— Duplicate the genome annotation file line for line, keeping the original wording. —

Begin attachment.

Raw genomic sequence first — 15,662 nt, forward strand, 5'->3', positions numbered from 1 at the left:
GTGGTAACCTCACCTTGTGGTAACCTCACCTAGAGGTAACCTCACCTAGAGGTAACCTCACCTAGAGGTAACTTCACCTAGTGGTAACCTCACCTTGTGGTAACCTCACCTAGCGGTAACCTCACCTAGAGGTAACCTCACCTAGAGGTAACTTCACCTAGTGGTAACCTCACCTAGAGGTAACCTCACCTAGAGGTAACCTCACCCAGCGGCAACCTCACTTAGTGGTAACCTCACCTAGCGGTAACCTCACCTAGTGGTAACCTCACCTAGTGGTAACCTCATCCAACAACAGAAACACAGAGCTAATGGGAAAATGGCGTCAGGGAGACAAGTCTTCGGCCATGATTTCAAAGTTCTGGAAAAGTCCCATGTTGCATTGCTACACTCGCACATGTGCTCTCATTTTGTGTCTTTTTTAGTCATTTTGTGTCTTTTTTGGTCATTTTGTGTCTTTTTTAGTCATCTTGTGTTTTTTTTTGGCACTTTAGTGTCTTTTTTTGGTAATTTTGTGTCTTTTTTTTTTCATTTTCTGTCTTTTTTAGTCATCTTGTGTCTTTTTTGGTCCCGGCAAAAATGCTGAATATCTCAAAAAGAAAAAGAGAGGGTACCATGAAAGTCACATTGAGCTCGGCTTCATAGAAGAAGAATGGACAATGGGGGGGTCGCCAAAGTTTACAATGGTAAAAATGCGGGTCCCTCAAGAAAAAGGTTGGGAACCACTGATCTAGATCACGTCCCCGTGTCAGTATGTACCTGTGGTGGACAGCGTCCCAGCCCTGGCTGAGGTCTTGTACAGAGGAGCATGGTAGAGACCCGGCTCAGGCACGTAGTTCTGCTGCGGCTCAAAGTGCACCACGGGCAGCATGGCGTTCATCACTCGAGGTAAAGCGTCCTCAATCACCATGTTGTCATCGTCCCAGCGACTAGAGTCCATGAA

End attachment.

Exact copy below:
Raw genomic sequence first — 15,662 nt, forward strand, 5'->3', positions numbered from 1 at the left:
GTGGTAACCTCACCTTGTGGTAACCTCACCTAGAGGTAACCTCACCTAGAGGTAACCTCACCTAGAGGTAACTTCACCTAGTGGTAACCTCACCTTGTGGTAACCTCACCTAGCGGTAACCTCACCTAGAGGTAACCTCACCTAGAGGTAACTTCACCTAGTGGTAACCTCACCTAGAGGTAACCTCACCTAGAGGTAACCTCACCCAGCGGCAACCTCACTTAGTGGTAACCTCACCTAGCGGTAACCTCACCTAGTGGTAACCTCACCTAGTGGTAACCTCATCCAACAACAGAAACACAGAGCTAATGGGAAAATGGCGTCAGGGAGACAAGTCTTCGGCCATGATTTCAAAGTTCTGGAAAAGTCCCATGTTGCATTGCTACACTCGCACATGTGCTCTCATTTTGTGTCTTTTTTAGTCATTTTGTGTCTTTTTTGGTCATTTTGTGTCTTTTTTAGTCATCTTGTGTTTTTTTTTGGCACTTTAGTGTCTTTTTTTGGTAATTTTGTGTCTTTTTTTTTTCATTTTCTGTCTTTTTTAGTCATCTTGTGTCTTTTTTGGTCCCGGCAAAAATGCTGAATATCTCAAAAAGAAAAAGAGAGGGTACCATGAAAGTCACATTGAGCTCGGCTTCATAGAAGAAGAATGGACAATGGGGGGGTCGCCAAAGTTTACAATGGTAAAAATGCGGGTCCCTCAAGAAAAAGGTTGGGAACCACTGATCTAGATCACGTCCCCGTGTCAGTATGTACCTGTGGTGGACAGCGTCCCAGCCCTGGCTGAGGTCTTGTACAGAGGAGCATGGTAGAGACCCGGCTCAGGCACGTAGTTCTGCTGCGGCTCAAAGTGCACCACGGGCAGCATGGCGTTCATCACTCGAGGTAAAGCGTCCTCAATCACCATGTTGTCATCGTCCCAGCGACTAGAGTCCATGAA